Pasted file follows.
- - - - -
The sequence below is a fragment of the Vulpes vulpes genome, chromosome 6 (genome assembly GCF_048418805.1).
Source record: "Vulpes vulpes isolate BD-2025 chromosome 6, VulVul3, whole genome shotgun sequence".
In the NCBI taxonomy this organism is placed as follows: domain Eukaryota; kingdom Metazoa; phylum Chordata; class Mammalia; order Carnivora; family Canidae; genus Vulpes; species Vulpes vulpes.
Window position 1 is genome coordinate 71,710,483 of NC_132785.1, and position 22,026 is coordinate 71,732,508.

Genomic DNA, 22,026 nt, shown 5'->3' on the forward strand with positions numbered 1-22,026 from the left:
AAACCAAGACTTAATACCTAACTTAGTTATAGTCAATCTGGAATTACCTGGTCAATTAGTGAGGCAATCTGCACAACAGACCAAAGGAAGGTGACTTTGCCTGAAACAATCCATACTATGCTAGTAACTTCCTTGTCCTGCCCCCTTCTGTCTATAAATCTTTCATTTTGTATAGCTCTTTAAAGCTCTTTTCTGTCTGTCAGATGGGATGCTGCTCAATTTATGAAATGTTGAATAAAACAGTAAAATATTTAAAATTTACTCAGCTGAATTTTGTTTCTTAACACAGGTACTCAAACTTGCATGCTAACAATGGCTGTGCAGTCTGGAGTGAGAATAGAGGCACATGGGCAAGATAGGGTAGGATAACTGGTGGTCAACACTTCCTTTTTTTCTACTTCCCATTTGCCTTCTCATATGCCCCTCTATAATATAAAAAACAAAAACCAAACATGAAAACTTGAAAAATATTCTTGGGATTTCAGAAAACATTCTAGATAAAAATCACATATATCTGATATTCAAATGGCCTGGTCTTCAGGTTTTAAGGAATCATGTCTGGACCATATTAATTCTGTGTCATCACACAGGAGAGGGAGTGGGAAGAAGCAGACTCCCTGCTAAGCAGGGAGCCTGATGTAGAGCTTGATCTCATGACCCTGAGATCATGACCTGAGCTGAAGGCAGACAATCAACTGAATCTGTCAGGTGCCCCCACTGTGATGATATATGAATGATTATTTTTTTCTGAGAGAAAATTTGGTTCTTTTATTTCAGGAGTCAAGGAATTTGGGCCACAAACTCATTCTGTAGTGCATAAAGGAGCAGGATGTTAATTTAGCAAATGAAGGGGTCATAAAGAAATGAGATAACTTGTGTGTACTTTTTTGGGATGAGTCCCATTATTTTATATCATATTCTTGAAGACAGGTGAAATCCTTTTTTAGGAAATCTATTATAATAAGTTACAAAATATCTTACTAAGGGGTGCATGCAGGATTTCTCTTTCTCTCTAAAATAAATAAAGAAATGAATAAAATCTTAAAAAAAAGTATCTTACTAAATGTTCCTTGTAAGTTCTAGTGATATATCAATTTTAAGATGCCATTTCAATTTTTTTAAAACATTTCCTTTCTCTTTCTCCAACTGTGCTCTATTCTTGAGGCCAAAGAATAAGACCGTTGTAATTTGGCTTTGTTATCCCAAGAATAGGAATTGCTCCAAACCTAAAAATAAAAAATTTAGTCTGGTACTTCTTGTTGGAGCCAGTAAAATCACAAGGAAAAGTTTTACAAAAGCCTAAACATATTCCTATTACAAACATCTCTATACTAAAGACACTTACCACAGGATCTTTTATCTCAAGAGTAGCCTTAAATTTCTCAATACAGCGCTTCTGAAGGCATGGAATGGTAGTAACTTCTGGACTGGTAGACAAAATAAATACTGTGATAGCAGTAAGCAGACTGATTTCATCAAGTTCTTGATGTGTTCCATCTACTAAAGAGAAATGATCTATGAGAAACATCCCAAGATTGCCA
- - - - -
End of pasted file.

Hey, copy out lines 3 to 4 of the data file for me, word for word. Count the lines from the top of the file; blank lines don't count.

In the NCBI taxonomy this organism is placed as follows: domain Eukaryota; kingdom Metazoa; phylum Chordata; class Mammalia; order Carnivora; family Canidae; genus Vulpes; species Vulpes vulpes.
Window position 1 is genome coordinate 71,710,483 of NC_132785.1, and position 22,026 is coordinate 71,732,508.